The chief executive of Ryanair, Eddie Wilson, was highly critical of the state support given to airlines during the Covid-19 crisis.
During a presentation at ITB Berlin Now, the airline leader acknowledged that state support could be useful on certain routes, but there was no point in handing out taxpayers‘ money to companies serving destinations in Spain, Portugal or Greece.
As the situation currently stood, taxpayers were subsidising vacation travel to the Dominican Republic.
It would be better to invest these billions of euros in vaccines and the healthcare system, Wilson argued.
Wilson emphasised that his company had plans for further growth.
In his opinion the airlines could eventually come out of this crisis in a stronger position.
Ryanair itself would be keen to continue expanding.
The addition of the new Boeing 737 Max to its fleet in the summer would further reduce the ecological footprint of the carrier by enabling more passengers to be carried while at the same time cutting fuel consumption, he explained.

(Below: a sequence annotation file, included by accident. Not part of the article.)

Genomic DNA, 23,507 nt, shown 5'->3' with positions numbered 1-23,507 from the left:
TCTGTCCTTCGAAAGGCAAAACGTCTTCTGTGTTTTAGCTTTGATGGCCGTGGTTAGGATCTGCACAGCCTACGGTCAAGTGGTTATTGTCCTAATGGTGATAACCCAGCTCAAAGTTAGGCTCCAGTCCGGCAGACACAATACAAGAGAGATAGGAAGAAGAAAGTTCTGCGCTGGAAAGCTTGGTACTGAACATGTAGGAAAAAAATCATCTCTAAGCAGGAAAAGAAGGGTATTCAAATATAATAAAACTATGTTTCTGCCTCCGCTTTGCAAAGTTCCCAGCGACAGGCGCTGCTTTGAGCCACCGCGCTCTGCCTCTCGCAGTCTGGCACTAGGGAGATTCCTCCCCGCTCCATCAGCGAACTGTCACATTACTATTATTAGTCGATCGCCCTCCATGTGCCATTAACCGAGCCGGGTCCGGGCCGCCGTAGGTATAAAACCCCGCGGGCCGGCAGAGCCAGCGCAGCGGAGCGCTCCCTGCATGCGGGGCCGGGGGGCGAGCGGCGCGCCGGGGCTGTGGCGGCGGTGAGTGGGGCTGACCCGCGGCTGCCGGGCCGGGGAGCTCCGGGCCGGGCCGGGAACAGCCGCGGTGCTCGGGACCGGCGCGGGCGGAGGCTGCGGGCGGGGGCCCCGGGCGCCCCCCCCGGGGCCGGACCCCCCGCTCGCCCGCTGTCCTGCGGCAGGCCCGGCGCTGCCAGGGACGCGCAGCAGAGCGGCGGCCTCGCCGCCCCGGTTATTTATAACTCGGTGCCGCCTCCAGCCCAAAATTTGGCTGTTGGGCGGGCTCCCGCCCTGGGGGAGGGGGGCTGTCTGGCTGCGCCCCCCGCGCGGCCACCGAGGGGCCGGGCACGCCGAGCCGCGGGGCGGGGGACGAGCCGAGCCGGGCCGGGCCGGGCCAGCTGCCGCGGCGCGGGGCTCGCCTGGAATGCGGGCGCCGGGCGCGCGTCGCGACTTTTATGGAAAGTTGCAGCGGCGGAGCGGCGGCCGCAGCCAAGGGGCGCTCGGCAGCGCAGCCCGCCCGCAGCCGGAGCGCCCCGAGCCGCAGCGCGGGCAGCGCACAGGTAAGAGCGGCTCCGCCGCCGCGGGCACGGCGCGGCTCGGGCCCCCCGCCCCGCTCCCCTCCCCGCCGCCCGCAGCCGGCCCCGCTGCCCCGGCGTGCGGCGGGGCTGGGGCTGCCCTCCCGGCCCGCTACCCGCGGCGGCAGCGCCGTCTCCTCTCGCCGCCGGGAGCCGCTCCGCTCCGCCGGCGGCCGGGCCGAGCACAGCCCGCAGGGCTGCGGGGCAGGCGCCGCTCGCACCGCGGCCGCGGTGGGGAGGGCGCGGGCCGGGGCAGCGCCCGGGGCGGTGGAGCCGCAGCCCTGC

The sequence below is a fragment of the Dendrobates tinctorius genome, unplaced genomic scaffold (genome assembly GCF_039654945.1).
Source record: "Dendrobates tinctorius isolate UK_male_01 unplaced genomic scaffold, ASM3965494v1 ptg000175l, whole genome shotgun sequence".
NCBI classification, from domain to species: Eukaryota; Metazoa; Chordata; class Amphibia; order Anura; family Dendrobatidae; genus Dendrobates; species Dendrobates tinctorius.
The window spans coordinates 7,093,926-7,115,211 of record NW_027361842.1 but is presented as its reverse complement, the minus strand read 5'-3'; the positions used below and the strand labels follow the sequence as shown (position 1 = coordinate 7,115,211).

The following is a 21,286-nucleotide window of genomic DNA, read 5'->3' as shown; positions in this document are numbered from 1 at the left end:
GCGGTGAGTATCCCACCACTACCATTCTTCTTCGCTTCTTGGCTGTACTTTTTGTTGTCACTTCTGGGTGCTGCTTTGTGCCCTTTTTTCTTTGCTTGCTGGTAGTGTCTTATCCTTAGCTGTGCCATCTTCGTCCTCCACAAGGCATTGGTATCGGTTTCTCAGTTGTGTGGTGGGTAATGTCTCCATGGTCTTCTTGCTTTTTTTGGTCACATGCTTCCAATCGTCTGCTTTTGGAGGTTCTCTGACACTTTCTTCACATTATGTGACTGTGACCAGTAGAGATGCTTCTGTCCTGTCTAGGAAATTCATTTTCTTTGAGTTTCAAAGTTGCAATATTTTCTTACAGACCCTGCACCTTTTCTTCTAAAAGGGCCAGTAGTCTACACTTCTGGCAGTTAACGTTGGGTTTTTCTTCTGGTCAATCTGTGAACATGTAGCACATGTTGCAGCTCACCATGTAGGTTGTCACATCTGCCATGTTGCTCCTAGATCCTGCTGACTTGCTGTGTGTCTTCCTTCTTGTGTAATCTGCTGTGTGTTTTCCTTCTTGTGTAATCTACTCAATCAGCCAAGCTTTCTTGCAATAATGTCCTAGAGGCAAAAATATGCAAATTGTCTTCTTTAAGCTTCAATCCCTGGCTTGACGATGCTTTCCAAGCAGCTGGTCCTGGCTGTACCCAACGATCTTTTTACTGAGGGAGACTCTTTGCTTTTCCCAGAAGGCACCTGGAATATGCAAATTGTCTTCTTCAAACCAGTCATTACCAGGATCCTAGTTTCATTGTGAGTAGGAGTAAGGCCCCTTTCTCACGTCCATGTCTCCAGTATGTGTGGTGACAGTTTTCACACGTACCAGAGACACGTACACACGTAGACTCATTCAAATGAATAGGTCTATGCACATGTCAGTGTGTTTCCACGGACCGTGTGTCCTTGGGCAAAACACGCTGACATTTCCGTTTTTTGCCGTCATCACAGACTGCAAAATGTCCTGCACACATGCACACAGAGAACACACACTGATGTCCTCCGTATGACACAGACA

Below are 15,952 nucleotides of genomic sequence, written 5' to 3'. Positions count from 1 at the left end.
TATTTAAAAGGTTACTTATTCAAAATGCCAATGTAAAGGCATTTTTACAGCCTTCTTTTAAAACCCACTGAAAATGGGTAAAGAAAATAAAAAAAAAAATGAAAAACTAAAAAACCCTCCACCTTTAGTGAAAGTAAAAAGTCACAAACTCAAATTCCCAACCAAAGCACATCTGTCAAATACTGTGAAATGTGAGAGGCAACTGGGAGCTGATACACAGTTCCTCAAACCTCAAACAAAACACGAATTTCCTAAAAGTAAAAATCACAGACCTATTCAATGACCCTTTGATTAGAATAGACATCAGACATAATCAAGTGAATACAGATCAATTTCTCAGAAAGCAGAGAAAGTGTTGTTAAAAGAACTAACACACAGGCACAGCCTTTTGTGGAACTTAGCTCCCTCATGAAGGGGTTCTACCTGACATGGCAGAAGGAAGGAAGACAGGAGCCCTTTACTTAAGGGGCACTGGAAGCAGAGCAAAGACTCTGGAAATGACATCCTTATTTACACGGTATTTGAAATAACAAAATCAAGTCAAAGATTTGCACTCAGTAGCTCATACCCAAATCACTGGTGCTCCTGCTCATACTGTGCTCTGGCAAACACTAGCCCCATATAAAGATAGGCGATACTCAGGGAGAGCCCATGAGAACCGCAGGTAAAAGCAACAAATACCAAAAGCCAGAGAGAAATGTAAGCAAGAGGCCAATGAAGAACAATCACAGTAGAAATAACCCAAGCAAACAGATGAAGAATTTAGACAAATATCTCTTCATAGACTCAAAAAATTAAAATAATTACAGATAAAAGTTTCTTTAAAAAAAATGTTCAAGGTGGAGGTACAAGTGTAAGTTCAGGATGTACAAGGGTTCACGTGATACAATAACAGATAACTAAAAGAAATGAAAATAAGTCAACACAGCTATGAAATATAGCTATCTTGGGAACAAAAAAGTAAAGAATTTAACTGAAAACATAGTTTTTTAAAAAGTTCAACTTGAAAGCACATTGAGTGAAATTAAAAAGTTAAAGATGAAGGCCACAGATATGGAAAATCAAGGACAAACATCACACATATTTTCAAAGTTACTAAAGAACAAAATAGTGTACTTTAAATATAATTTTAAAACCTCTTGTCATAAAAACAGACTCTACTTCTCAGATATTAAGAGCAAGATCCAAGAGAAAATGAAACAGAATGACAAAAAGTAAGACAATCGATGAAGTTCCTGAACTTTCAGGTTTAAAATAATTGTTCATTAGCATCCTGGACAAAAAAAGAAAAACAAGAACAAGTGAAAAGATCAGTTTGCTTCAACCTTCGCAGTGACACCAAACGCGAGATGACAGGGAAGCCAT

In contrast, the head of the US company Delta Air Lines, Ed Bastian, expressed his gratitude for government assistance.
For Bastian, the airline industry in the United States was not only system-relevant but was also making its own contribution towards combating the pandemic.
Had it not been for companies such as Delta, many of essential infrastructural elements would have been unable to function.
Bastian shared Wilson’s conviction that the travel sector would soon recover.
For domestic flights on Delta this would begin in the next few weeks as vaccination rates increased.
With regard to the rest of the world “we are still one year away,” he added.
It was now important to ensure that standardised vaccination and testing rules were introduced for worldwide air travel.